You have to love anything that’s self-cleaning, right? Ovens. Palm trees. Toddlers. (Not quite there yet with that last one.)
How do self-cleaning palm trees work? Which ones have this cool feature? Is it too good to be true?
Let’s take a look.
What’s Up with Self-Cleaning Palms?
A self-cleaning palm means that the older, dead palm fronds will fall away from the trunk on their own — no need for pruning.
Palms that aren’t self-cleaning require occasional pruning to remove the brown fronds after they die. The Queen Palm is a good example. This beauty with waxy flowers and clusters of small, orange dates needs to be pruned with a pole saw or boom, and its fruit pods can be messy if not removed along with the old palm fronds.
How important is it to have self-cleaning palms?
It’s not critical, says Eric Frisch, Ground Source landscape designer. But it’s a bonus. Some clients specifically ask for self-cleaning palms.
The brown palm fronds will fall off over time, but will still be brown on the tree for a few weeks before gravity or wind can take them off, Frisch says.
“At least the palm is on the ground and easy to pick up for the trash,” he notes.
A List of Self-cleaning Palm Trees
There’s not a huge list of self-cleaning palm trees that thrive in Central Florida, but here are the best bets:
The soft, fine-textured fronds of these self-cleaning palms are full and dense. This makes them great for use as privacy screens.
You can leave the palm fluffy and full to the ground, or thin it out to see more of the trunk.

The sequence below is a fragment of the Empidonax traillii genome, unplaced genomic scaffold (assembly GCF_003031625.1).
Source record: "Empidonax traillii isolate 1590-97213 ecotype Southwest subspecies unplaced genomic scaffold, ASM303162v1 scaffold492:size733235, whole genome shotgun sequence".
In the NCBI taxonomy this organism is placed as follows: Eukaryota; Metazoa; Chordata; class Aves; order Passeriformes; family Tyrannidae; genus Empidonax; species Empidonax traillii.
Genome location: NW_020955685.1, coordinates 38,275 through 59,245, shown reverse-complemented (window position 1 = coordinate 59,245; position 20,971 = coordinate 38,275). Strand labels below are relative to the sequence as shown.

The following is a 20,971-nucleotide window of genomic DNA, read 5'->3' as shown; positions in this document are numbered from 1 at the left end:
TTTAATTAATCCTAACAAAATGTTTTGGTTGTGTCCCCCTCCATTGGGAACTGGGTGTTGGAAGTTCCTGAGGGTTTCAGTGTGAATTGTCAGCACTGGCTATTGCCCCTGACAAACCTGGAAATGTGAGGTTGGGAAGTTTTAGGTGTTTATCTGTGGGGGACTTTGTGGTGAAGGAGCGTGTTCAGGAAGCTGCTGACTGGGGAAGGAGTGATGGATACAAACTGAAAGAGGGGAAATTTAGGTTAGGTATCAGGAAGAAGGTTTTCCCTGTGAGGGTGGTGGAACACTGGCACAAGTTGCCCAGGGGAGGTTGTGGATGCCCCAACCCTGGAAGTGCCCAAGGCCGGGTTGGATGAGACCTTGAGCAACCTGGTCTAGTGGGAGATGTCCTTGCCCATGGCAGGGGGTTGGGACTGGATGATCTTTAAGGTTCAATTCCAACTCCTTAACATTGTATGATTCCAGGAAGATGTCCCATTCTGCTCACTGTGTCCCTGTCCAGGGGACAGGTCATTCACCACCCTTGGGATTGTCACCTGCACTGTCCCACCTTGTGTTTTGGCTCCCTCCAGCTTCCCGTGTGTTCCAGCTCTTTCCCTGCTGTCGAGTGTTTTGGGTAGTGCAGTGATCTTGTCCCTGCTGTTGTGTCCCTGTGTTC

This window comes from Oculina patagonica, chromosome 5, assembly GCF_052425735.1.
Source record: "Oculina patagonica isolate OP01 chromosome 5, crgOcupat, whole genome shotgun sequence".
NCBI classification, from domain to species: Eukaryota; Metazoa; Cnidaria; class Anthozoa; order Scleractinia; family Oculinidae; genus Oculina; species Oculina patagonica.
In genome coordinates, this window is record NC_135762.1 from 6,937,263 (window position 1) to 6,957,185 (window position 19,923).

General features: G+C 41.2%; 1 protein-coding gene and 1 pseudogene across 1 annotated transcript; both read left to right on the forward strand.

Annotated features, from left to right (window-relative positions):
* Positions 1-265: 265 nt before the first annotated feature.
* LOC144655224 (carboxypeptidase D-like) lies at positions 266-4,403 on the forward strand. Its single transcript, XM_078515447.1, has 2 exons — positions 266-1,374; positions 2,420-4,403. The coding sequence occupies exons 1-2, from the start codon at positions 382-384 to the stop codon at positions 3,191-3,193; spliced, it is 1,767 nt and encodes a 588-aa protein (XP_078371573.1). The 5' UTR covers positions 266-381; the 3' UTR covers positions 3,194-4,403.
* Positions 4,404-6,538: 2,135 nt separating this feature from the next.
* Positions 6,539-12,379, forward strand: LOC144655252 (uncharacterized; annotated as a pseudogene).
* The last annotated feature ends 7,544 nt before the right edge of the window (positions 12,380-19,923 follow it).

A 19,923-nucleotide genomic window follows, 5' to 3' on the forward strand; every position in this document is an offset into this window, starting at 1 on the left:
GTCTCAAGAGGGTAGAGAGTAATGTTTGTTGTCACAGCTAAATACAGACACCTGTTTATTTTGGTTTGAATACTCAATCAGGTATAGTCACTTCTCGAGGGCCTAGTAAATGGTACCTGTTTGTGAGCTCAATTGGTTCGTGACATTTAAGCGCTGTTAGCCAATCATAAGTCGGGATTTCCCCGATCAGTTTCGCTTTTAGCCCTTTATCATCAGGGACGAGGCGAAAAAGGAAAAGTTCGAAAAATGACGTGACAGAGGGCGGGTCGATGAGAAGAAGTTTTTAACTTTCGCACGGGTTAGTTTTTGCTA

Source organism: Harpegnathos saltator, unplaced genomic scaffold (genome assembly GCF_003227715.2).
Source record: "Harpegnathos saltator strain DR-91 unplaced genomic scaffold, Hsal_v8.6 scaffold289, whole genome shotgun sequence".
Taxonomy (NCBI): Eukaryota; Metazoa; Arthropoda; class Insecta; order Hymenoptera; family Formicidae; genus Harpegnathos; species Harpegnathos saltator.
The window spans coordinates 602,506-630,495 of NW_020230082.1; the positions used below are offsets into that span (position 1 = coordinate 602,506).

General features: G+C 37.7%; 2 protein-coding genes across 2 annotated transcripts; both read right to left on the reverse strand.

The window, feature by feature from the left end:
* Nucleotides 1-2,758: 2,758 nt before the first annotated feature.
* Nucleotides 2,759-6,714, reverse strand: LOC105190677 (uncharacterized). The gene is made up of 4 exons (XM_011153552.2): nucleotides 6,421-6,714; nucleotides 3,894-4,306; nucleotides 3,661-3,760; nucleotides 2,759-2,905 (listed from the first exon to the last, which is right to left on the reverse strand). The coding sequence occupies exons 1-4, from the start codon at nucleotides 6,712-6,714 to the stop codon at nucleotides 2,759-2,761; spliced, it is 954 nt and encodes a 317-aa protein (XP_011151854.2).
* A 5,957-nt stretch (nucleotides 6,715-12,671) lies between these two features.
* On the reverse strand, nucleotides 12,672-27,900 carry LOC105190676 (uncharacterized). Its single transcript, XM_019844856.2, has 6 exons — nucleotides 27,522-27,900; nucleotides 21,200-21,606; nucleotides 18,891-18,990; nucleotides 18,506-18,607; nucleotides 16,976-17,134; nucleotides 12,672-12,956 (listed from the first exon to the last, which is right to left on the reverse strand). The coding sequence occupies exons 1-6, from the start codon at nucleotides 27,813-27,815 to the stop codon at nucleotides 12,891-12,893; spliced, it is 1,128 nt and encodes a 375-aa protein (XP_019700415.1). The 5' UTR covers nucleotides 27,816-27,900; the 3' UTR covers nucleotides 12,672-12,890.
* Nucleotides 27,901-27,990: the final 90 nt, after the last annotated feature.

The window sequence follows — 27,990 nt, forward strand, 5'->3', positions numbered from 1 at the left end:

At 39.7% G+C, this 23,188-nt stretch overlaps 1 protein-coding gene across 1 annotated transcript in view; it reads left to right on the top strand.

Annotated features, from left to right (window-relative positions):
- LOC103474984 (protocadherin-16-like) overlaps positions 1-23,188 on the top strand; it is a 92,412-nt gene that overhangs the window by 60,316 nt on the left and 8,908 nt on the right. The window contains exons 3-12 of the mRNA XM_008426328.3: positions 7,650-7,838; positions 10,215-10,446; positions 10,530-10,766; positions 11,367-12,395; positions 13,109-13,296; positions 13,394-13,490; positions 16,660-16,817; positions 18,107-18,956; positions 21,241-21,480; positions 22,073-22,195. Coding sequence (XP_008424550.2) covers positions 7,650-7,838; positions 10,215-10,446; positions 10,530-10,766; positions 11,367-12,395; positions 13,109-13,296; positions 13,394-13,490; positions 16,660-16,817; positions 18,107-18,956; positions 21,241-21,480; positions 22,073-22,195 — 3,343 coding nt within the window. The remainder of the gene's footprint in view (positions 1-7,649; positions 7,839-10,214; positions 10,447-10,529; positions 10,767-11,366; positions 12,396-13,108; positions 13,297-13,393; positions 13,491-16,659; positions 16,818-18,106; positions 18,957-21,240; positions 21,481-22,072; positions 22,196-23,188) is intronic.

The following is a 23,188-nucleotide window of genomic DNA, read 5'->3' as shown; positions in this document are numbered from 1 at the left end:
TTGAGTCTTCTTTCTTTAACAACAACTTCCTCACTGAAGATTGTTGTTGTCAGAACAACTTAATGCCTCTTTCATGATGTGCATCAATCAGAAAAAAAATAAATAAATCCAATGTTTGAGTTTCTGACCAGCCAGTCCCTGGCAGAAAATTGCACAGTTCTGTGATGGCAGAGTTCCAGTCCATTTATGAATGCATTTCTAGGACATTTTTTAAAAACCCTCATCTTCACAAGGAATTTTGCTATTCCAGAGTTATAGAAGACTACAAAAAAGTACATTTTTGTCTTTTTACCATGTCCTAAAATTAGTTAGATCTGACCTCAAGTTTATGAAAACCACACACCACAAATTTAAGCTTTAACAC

This beauty is a landscaping standout, with its big fluffy fronds that look like the bushy tail of a fox.
It has a smooth gray trunk and is available in single or multi-trunk specimens.
A nice smaller palm, this is often planted in groups for a multi-trunk effect.
You might see Royal Palm mentioned as a self-cleaner, but Frisch cautions against them for the Orlando area, as they’re sensitive to cold. A Royal Palm can die in a bad frost or freeze.
Actually, all these self-cleaning palms tend to be sensitive to cold, Frisch says, which makes them a bit risky for Northern Orlando.
“To me, it's worth the risk if the client understands they are cold-sensitive,” he says.
How to Care for Self-cleaning Palm Trees in Florida
Yes, the dead palm fronds fall off on their own, but they still require some work on your part.
You’ll need to dispose of the fallen debris. Some palm fronds, like those on the Royal Palm, can be quite heavy. And if you plant a whole stand of Areca palms for privacy, expect to clear a big batch of fallen palm fronds weekly.
Other than that, you’re lucky — palm trees require little maintenance.
Water them twice a month during summer and once every six weeks in cooler weather.
Fertilize mature palm trees one to three times a year during the growing season with a fertilizer formulated for palm trees, following the instructions on the package.
Ready to Pick Your Perfect Palm? Trust Ground Source in Central Florida
You can’t help but love palm trees — they’re a staple of our Central Florida landscape. And if they drop their own dead fronds and save you from pruning, bonus!
Expert landscaping services in Central Florida can help you choose the right palms for your property. But don’t stop there.
Palms are just one element of a great landscaping plan. An expert, thoughtful design can integrate palms seamlessly into the landscape, along with other Central Florida landscape design favorites like Loropetalum, Crotons, Muhly grass, and Lily of the Nile.
What palm trees will grow best in your Central Florida landscaping?
Let us help you figure it out.
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